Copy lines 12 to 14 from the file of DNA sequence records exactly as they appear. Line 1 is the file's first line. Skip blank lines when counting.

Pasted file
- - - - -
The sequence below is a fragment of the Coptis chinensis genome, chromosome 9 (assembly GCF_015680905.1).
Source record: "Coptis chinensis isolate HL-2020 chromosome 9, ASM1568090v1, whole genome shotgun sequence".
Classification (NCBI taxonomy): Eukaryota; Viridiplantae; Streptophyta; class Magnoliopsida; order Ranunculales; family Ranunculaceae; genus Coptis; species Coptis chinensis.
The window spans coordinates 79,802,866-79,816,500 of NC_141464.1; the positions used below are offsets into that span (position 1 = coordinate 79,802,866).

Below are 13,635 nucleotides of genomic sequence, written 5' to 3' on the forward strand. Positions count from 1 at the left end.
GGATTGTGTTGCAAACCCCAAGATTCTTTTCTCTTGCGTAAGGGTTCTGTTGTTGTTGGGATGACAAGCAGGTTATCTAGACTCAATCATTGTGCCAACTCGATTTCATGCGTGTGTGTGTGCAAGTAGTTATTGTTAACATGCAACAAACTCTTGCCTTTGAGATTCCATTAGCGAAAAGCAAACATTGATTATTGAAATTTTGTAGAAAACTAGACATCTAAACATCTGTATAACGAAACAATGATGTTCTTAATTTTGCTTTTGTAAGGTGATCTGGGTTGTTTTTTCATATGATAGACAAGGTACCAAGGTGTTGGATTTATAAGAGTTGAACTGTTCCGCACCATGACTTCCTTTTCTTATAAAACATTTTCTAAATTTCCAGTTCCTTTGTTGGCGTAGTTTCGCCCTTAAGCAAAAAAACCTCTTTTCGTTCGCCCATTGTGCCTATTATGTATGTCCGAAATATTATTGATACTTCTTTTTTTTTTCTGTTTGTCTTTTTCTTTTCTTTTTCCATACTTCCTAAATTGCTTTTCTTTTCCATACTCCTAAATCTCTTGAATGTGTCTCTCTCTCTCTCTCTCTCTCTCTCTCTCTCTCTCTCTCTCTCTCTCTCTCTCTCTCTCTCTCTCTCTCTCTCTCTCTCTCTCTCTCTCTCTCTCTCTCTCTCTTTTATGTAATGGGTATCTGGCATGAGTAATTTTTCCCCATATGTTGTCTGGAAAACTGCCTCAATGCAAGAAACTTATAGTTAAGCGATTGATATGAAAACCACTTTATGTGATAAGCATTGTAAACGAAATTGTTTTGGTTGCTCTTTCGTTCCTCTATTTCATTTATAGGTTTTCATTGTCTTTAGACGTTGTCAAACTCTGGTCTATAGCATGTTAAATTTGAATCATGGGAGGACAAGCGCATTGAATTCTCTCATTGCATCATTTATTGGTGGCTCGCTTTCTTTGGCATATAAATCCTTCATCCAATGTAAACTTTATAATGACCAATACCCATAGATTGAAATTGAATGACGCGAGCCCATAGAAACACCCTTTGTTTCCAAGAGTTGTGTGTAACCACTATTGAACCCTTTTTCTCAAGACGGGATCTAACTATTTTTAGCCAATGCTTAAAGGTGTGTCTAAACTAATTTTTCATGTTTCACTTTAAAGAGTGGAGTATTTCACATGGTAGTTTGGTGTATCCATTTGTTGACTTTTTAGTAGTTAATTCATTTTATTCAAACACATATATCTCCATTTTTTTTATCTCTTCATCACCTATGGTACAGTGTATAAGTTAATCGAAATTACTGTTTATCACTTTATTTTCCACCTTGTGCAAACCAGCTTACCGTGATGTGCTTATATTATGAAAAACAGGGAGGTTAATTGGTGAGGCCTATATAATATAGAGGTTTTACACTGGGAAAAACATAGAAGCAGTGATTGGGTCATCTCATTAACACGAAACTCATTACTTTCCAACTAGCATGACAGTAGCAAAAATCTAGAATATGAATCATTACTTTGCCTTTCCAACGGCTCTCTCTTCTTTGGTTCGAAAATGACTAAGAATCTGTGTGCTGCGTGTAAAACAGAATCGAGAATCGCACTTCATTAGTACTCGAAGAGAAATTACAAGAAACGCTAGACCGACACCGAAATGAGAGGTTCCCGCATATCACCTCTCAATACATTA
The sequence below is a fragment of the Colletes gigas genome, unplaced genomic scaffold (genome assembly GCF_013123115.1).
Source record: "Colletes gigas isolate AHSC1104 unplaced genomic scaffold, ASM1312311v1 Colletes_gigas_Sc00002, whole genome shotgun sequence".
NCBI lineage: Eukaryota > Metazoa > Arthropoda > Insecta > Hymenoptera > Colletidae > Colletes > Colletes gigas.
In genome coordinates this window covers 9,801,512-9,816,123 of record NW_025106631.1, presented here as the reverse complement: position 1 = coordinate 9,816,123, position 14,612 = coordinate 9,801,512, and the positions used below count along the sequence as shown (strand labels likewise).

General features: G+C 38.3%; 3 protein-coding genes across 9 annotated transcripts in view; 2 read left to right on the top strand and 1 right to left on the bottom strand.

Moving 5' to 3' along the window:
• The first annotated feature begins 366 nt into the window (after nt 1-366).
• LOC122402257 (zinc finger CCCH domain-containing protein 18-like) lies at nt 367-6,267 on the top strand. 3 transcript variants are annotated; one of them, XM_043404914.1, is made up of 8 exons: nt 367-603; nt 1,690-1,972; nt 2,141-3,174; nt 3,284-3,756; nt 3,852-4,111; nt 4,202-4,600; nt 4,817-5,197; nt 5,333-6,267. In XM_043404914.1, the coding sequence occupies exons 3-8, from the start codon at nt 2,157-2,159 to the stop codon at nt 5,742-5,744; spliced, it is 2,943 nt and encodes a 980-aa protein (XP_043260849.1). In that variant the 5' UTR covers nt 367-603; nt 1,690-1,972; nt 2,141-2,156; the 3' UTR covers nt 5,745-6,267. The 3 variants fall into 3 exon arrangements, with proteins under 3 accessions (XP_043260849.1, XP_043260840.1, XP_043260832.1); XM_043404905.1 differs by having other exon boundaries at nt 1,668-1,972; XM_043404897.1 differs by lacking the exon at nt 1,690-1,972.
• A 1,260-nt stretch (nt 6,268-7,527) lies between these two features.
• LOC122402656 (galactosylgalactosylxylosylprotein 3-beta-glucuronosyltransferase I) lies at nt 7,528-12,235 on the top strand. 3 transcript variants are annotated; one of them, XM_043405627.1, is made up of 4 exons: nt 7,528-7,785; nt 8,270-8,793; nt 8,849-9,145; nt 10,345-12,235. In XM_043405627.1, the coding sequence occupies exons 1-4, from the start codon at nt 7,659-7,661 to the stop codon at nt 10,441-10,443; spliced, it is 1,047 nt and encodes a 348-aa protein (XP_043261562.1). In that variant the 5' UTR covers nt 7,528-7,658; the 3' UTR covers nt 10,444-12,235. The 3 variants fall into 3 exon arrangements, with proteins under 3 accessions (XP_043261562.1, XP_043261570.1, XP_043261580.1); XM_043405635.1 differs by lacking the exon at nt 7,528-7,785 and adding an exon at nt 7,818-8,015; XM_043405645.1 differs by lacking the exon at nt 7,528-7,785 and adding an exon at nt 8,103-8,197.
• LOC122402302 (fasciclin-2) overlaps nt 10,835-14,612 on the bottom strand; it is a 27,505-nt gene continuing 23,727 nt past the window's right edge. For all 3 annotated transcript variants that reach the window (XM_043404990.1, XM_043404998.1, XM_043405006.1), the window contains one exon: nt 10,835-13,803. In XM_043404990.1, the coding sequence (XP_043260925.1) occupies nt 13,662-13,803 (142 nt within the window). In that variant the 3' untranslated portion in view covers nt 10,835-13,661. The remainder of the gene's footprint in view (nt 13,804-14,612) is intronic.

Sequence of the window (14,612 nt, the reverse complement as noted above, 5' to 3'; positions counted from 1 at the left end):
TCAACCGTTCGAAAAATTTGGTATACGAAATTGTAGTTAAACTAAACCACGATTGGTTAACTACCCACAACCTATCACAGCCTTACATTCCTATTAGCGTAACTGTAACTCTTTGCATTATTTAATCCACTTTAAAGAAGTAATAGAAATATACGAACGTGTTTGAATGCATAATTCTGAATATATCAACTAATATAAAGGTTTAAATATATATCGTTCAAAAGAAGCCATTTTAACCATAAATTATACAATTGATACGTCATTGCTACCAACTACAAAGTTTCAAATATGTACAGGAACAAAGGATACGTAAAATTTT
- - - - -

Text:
Moving 5' to 3' along the window:
• The first annotated feature begins 366 nt into the window (after nt 1-366).
• LOC122402257 (zinc finger CCCH domain-containing protein 18-like) lies at nt 367-6,267 on the top strand. 3 transcript variants are annotated; one of them, XM_043404914.1, is made up of 8 exons: nt 367-603; nt 1,690-1,972; nt 2,141-3,174; nt 3,284-3,756; nt 3,852-4,111; nt 4,202-4,600; nt 4,817-5,197; nt 5,333-6,267. In XM_043404914.1, the coding sequence occupies exons 3-8, from the start codon at nt 2,157-2,159 to the stop codon at nt 5,742-5,744; spliced, it is 2,943 nt and encodes a 980-aa protein (XP_043260849.1). In that variant the 5' UTR covers nt 367-603; nt 1,690-1,972; nt 2,141-2,156; the 3' UTR covers nt 5,745-6,267. The 3 variants fall into 3 exon arrangements, with proteins under 3 accessions (XP_043260849.1, XP_043260840.1, XP_043260832.1); XM_043404905.1 differs by having other exon boundaries at nt 1,668-1,972; XM_043404897.1 differs by lacking the exon at nt 1,690-1,972.